‘Wild’ Arab drivers causing high road deaths, safety chief says
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‘Wild’ Arab drivers causing high road deaths, safety chief says

Head of government body responsible for reducing accidents accuses community leaders of failing to alter attitudes

Stuart Winer is a breaking news editor at The Times of Israel.

The scene of a deadly car accident in which 4 people were killed and 4 others wounded, on route 866, near Karmiel, in northern Israel, January 23, 2017. (Basel Awidat/Flash90)
The scene of a deadly car accident in which 4 people were killed and 4 others wounded, on route 866, near Karmiel, in northern Israel, January 23, 2017. (Basel Awidat/Flash90)

The director of the National Road Safety Authority said Tuesday that reckless driving in the Arab community has been causing a disproportionately high death rate among its drivers, and asserted the problem was one of attitude, not infrastructure.

A day after four people were killed and several others injured in an accident in the north, Giora Romm told Army Radio that country’s Arab leadership has been negligent in addressing the issue. According to him, although Arabs are just 20 percent of the population they account for 30% of road deaths. In 2016, 43% of the drivers killed in car accidents were Arabs, he added.

“Since the beginning of the year there were 11 Jews and 11 Arabs killed,” said Romm.

Figures released last week by the Central Bureau of Statistics showed that 376 people were killed in 2016 on Israel’s roads, compared to 356 in 2015.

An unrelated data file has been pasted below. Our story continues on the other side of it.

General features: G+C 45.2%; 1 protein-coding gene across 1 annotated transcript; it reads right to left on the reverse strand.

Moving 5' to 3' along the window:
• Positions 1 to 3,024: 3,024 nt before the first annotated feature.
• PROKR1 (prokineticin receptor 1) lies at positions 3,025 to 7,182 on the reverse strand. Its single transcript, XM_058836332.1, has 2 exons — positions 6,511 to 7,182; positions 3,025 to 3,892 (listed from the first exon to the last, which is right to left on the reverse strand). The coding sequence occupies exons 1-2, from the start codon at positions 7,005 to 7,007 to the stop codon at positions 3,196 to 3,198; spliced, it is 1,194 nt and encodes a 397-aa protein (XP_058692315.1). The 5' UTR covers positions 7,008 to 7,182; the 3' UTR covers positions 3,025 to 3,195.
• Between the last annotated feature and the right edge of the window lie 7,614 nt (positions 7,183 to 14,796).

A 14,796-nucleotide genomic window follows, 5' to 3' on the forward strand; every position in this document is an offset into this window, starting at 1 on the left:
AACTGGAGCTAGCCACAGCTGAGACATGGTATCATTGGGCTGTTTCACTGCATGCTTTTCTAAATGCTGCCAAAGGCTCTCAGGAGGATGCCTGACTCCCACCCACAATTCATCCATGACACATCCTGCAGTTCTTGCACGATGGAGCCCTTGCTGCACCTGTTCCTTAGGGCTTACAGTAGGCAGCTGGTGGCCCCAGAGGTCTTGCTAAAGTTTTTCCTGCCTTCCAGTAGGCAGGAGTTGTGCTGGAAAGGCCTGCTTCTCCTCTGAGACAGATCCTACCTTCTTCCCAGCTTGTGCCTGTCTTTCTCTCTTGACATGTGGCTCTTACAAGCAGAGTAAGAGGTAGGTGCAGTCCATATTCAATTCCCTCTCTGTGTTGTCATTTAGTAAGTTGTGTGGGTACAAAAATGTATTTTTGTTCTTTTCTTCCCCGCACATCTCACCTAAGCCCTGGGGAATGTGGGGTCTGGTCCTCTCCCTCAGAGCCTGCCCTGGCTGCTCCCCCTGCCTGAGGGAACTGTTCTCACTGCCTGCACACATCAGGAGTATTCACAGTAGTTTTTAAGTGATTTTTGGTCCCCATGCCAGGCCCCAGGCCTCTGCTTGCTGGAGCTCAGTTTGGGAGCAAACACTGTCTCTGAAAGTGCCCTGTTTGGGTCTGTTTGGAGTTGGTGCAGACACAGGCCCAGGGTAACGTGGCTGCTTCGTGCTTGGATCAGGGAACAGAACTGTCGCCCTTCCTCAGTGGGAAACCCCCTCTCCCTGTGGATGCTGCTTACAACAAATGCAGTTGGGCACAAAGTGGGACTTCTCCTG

The fatalities Monday happened when a car collided head-on with a minibus on Route 886. The three occupants of the car, aged 18,17, and 15, died at the scene, while a woman, 58, who was in the minibus, died later in the hospital. All four were members of Israel’s Arab minority.

An initial investigation indicated that the car was speeding and swerved into oncoming traffic.

“Even if there was some kind of dividing barrier, the life of the elderly person is the only one that would have been saved; the three younger people would have been killed in the same way,” said Romm, a former lieutenant-general in the Israel Air Force who later headed the Civil Aviation Authority. “This is a matter of wild, irresponsible driving that leads to an unacceptable percentage of deaths in the Arab community.”

He said that the road safety authority has been trying to gain traction in the Arab community and has sought to “meet anyone we can about the matter.

Giora Romm, at the time director of the Civil Aviation Authority of Israel. January 9, 2014. (Moshe Shai/Flash 90)
Giora Romm, at the time director of the Civil Aviation Authority of Israel. January 9, 2014. (Moshe Shai/Flash 90)

“There is a deep problem in the Arab community,” Romm continued. “Reckless driving and no discipline as an expression of frustration are not in the purview of the National Road Safety Authority. This is a matter that the Arab leadership needs to deal with and it is not dealing with it as required.”

As part of its efforts to improve road safety in the community, the authority intends to present a wide-ranging plan to all Arab lawmakers at the end of the month.

“We are going to invest a huge amount of money in this,” Romm promised.

Last month the Knesset Finance committee approved new regulations that will see hikes in fines for speeding and running red lights.

A November 2016 state comptroller report found multiple faults with efforts by the Road Safety Authority, the Transportation Ministry, and the Education Ministry to reduce the number of road deaths in Israel, even as the figures for fatalities rose over the previous two years.

The authority receives its budget from the Transportation Ministry and is charged with funding and administering activities to improve road safety and raise awareness, including educational activities in the school system. Its budget in 2014 was NIS 276 million ($73 million), but dropped to NIS 230 million for 2015.

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